'You don't have to move out or anything,' he'd continued smoothly. 'You can keep on living with me if you like, pottering about and doing all those things you like to do.' By which he'd meant cleaning up after him and doing his laundry which, for the record, I didn't particularly like doing, I just didn't like living in a pigsty either.

'But I don't think we should be together as much as we are. What I'm trying to say,' and he'd reached across the table at this point to clasp my hand in his, 'is that I'm not in love with you anymore.'

It had been the pitying, condescending way that he'd looked at me then that had seen me nod, stand up, and quietly make my exit from the restaurant. Robert had come running after me, of course, visions of having to do his own vacuuming no doubt dancing through his head.

'I said you didn't have to move out,' he'd reiterated as he reached me. 'You'd just, you know, have to make yourself scarce when I invited girls around. I wouldn't want it to be awkward for them.'

My teeth had clenched together as I continued across the restaurant's car park, the clacking of my heels echoing loudly in the quiet evening. Rob followed along after me.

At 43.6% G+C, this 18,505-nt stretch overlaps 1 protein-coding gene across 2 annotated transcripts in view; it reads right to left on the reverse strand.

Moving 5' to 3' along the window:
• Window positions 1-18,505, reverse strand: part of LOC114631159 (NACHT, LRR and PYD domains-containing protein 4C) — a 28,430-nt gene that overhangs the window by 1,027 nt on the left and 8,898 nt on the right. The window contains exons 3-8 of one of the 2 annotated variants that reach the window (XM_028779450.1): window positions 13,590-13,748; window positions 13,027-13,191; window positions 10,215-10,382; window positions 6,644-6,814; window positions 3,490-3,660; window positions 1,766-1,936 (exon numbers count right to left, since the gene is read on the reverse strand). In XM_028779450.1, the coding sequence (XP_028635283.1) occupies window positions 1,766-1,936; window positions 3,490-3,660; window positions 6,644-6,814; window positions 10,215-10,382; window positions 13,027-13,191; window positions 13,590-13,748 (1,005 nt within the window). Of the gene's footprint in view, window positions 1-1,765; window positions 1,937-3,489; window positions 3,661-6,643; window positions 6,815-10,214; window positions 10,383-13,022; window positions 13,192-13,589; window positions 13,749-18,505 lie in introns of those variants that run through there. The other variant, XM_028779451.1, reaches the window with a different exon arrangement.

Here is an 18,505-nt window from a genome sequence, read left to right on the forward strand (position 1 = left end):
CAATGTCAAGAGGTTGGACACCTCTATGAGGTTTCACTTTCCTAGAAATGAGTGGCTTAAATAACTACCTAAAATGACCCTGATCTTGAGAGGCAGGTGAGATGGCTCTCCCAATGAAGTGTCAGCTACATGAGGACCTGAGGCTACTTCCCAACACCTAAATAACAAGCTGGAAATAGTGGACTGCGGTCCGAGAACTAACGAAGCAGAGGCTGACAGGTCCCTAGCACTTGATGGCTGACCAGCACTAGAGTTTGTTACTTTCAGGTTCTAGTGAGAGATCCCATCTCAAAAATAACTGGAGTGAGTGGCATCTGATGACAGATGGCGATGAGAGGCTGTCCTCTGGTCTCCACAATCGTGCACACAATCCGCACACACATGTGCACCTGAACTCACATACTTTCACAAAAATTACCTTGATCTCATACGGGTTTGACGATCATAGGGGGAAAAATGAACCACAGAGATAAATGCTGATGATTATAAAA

'Are you angry?' He'd asked as I kept my silence. For a moment I'd considered screaming at him that of course I was angry! I was furious that my boyfriend of five years, my first and only boyfriend in fact, had so unceremoniously dumped me. Like I had done so many times before, however, I had swallowed the hurt and shook my head.

'No, of course not,' I'd said brightly, glad that the street lights weren't bright enough to illuminate the glossy look of unshed tears in my eyes. 'I understand how important footy is to you, but I'll move out tomorrow. Thanks, anyway.'

'Do you want help moving back into your parents' place?' He'd asked, overly graciously and, in that moment, a sudden, mad, impulse had overtaken me.

I didn't want to go back to my parents' house. I didn't want to live in that staid, boring environment ever again. Getting out of that house had been one of the major reasons I had moved in with Robert in the first place, and there was no way I was going back. So, no, I hadn't wanted help moving back into their place. I wanted something new, something a bit daring, something nobody would ever expect Isobel Saunders to do.